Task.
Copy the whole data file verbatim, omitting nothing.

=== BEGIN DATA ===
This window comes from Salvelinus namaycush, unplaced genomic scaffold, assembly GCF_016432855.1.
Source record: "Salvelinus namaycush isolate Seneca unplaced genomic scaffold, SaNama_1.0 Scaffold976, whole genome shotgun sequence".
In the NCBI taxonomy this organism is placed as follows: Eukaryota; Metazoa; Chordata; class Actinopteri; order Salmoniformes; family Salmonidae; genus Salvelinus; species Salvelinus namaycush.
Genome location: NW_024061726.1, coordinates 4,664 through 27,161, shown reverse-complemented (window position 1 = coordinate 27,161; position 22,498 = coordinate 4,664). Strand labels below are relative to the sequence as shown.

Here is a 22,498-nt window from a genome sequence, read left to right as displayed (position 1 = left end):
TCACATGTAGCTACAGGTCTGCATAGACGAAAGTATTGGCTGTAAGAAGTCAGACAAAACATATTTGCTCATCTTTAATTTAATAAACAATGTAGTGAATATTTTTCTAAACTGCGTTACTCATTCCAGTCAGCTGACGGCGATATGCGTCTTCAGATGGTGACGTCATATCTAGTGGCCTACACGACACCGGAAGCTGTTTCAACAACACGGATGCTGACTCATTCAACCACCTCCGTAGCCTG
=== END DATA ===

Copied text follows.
This window comes from Salvelinus namaycush, unplaced genomic scaffold, assembly GCF_016432855.1.
Source record: "Salvelinus namaycush isolate Seneca unplaced genomic scaffold, SaNama_1.0 Scaffold976, whole genome shotgun sequence".
In the NCBI taxonomy this organism is placed as follows: Eukaryota; Metazoa; Chordata; class Actinopteri; order Salmoniformes; family Salmonidae; genus Salvelinus; species Salvelinus namaycush.
Genome location: NW_024061726.1, coordinates 4,664 through 27,161, shown reverse-complemented (window position 1 = coordinate 27,161; position 22,498 = coordinate 4,664). Strand labels below are relative to the sequence as shown.

Here is a 22,498-nt window from a genome sequence, read left to right as displayed (position 1 = left end):
TCACATGTAGCTACAGGTCTGCATAGACGAAAGTATTGGCTGTAAGAAGTCAGACAAAACATATTTGCTCATCTTTAATTTAATAAACAATGTAGTGAATATTTTTCTAAACTGCGTTACTCATTCCAGTCAGCTGACGGCGATATGCGTCTTCAGATGGTGACGTCATATCTAGTGGCCTACACGACACCGGAAGCTGTTTCAACAACACGGATGCTGACTCATTCAACCACCTCCGTAGCCTG